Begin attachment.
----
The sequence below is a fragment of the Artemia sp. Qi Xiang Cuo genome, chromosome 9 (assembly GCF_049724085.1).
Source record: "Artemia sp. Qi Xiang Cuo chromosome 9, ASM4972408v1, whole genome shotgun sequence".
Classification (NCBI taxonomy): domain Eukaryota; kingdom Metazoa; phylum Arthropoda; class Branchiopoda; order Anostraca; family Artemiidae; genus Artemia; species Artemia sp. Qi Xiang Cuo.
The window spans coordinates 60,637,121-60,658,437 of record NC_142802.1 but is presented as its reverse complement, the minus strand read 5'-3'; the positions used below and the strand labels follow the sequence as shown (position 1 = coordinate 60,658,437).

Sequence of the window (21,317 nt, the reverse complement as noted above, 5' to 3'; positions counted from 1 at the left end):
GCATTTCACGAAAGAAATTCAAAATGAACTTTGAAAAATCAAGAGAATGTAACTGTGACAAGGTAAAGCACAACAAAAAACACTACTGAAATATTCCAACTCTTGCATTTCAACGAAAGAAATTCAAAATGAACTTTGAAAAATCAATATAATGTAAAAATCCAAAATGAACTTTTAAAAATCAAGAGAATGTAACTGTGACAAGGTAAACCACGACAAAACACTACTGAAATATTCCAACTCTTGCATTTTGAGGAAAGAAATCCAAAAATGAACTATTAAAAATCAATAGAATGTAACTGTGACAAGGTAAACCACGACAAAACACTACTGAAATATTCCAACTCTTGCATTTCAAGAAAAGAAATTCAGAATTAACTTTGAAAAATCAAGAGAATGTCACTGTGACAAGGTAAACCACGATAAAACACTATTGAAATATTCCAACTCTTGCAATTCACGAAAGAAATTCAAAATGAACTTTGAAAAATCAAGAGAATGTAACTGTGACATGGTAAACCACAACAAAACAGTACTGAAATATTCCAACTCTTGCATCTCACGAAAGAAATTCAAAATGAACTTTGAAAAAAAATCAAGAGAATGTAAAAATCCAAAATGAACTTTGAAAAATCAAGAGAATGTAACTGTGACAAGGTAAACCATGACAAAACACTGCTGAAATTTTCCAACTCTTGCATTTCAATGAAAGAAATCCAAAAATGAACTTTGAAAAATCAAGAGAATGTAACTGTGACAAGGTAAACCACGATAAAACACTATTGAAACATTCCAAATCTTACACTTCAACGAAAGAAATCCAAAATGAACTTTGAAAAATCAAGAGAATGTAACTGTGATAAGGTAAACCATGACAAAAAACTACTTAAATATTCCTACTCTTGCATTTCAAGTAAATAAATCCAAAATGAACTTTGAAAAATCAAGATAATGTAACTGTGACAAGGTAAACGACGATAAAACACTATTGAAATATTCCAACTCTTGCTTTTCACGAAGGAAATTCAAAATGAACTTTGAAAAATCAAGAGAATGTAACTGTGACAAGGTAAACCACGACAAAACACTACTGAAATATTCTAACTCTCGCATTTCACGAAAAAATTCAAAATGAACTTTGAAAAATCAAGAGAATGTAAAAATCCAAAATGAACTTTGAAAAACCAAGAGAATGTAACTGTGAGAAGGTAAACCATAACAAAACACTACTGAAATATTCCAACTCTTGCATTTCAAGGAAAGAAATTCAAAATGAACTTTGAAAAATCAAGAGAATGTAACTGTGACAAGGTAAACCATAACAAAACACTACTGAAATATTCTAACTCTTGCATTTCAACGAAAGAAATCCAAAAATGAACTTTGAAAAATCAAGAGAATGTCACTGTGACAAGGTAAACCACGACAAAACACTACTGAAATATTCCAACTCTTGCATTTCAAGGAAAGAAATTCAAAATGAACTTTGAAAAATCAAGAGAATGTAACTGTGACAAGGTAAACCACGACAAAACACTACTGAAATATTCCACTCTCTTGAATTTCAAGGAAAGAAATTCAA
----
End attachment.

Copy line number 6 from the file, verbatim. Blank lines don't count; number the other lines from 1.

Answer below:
GCATTTCACGAAAGAAATTCAAAATGAACTTTGAAAAATCAAGAGAATGTAACTGTGACAAGGTAAAGCACAACAAAAAACACTACTGAAATATTCCAACTCTTGCATTTCAACGAAAGAAATTCAAAATGAACTTTGAAAAATCAATATAATGTAAAAATCCAAAATGAACTTTTAAAAATCAAGAGAATGTAACTGTGACAAGGTAAACCACGACAAAACACTACTGAAATATTCCAACTCTTGCATTTTGAGGAAAGAAATCCAAAAATGAACTATTAAAAATCAATAGAATGTAACTGTGACAAGGTAAACCACGACAAAACACTACTGAAATATTCCAACTCTTGCATTTCAAGAAAAGAAATTCAGAATTAACTTTGAAAAATCAAGAGAATGTCACTGTGACAAGGTAAACCACGATAAAACACTATTGAAATATTCCAACTCTTGCAATTCACGAAAGAAATTCAAAATGAACTTTGAAAAATCAAGAGAATGTAACTGTGACATGGTAAACCACAACAAAACAGTACTGAAATATTCCAACTCTTGCATCTCACGAAAGAAATTCAAAATGAACTTTGAAAAAAAATCAAGAGAATGTAAAAATCCAAAATGAACTTTGAAAAATCAAGAGAATGTAACTGTGACAAGGTAAACCATGACAAAACACTGCTGAAATTTTCCAACTCTTGCATTTCAATGAAAGAAATCCAAAAATGAACTTTGAAAAATCAAGAGAATGTAACTGTGACAAGGTAAACCACGATAAAACACTATTGAAACATTCCAAATCTTACACTTCAACGAAAGAAATCCAAAATGAACTTTGAAAAATCAAGAGAATGTAACTGTGATAAGGTAAACCATGACAAAAAACTACTTAAATATTCCTACTCTTGCATTTCAAGTAAATAAATCCAAAATGAACTTTGAAAAATCAAGATAATGTAACTGTGACAAGGTAAACGACGATAAAACACTATTGAAATATTCCAACTCTTGCTTTTCACGAAGGAAATTCAAAATGAACTTTGAAAAATCAAGAGAATGTAACTGTGACAAGGTAAACCACGACAAAACACTACTGAAATATTCTAACTCTCGCATTTCACGAAAAAATTCAAAATGAACTTTGAAAAATCAAGAGAATGTAAAAATCCAAAATGAACTTTGAAAAACCAAGAGAATGTAACTGTGAGAAGGTAAACCATAACAAAACACTACTGAAATATTCCAACTCTTGCATTTCAAGGAAAGAAATTCAAAATGAACTTTGAAAAATCAAGAGAATGTAACTGTGACAAGGTAAACCATAACAAAACACTACTGAAATATTCTAACTCTTGCATTTCAACGAAAGAAATCCAAAAATGAACTTTGAAAAATCAAGAGAATGTCACTGTGACAAGGTAAACCACGACAAAACACTACTGAAATATTCCAACTCTTGCATTTCAAGGAAAGAAATTCAAAATGAACTTTGAAAAATCAAGAGAATGTAACTGTGACAAGGTAAACCACGACAAAACACTACTGAAATATTCCACTCTCTTGAATTTCAAGGAAAGAAATTCAA